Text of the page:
Amid shortages of food and medicine, thousands take to Caracas streets as campaign to topple the president turns deadly.
Fresh clashes have erupted between police and protesters rallying against the Venezuelan government as a fifth person reportedly dies after being shot during earlier unrest.
Thousands of Venezuelans took to the streets in eastern Caracas amid a tropical downpour on Thursday to support a protest movement that appears to be gaining steam even as it turns more deadly.
Venezuela officials confirmed later in the day that a fifth person had died in the wave of anti-government protests now entering its third week.
The public prosecutor's office says it will investigate the death of Miguel Colmenares, 36.
He was shot at during a protest in the central city of Barquisimeto on Tuesday.
Nicolas Maduro, Venezuela's socialist president, is fighting off efforts to topple him as Venezuela struggles with shortages of food and medicine.
Dozens of people have been injured and more than 100 arrested over the past week in clashes in various cities, according to authorities.
Alfonso Marquina, an opposition politician, on Twitter identified the latest death as Antonio Gruseny Calderon and called him "another victim of the dictatorship".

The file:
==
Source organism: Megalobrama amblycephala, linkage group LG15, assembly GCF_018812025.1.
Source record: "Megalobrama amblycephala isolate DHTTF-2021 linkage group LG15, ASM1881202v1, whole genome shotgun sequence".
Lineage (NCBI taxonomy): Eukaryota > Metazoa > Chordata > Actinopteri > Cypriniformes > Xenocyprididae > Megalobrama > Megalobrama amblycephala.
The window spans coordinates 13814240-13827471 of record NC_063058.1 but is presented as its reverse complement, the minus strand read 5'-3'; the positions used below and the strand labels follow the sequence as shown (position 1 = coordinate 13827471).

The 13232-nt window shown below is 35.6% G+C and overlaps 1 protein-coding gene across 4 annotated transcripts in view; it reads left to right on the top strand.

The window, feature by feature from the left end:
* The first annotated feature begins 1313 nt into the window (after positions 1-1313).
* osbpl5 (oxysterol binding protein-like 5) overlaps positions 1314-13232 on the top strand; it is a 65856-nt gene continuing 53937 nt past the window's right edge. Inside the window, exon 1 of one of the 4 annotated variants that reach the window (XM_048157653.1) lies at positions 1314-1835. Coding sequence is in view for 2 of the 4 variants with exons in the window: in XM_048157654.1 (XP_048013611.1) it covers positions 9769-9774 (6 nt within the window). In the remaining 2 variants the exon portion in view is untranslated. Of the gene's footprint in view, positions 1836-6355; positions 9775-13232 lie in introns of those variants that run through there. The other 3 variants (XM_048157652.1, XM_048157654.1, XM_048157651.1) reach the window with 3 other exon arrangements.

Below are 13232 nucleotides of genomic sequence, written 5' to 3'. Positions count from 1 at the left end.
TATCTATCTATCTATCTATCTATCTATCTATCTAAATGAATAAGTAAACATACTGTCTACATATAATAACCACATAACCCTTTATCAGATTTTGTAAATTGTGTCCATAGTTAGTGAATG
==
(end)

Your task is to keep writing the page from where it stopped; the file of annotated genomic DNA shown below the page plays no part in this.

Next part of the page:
Marquina and officials earlier said a 13-year-old boy was shot dead in protests on Tuesday in Barquisimeto.
Maduro supporters blamed
Marquina blamed that killing on so-called colectivos, armed supporters of the government whom the opposition accuses of attacking them during demonstrations.
A 36-year-old man was killed the same night in Barquisimeto, prosecutors said.
Two 19-year-old students were shot by police in earlier unrest, one on April 6 and one on April 11, according to authorities.
Also on Thursday, Jose Manuel Olivares, another opposition legislator, said police fired tear gas "point-blank" at demonstrators in the state of Vargas.
"If they think they will scare us that way they are wrong. We will stay in the street!" he wrote on Twitter.
While demonstrations are often held in middle-class neighbourhoods, this most recent wave of unrest for the first time has prompted protests in the slums that have historically been bastions of support for the socialist revolution launched nearly two decades ago by Hugo Chavez, the late president.
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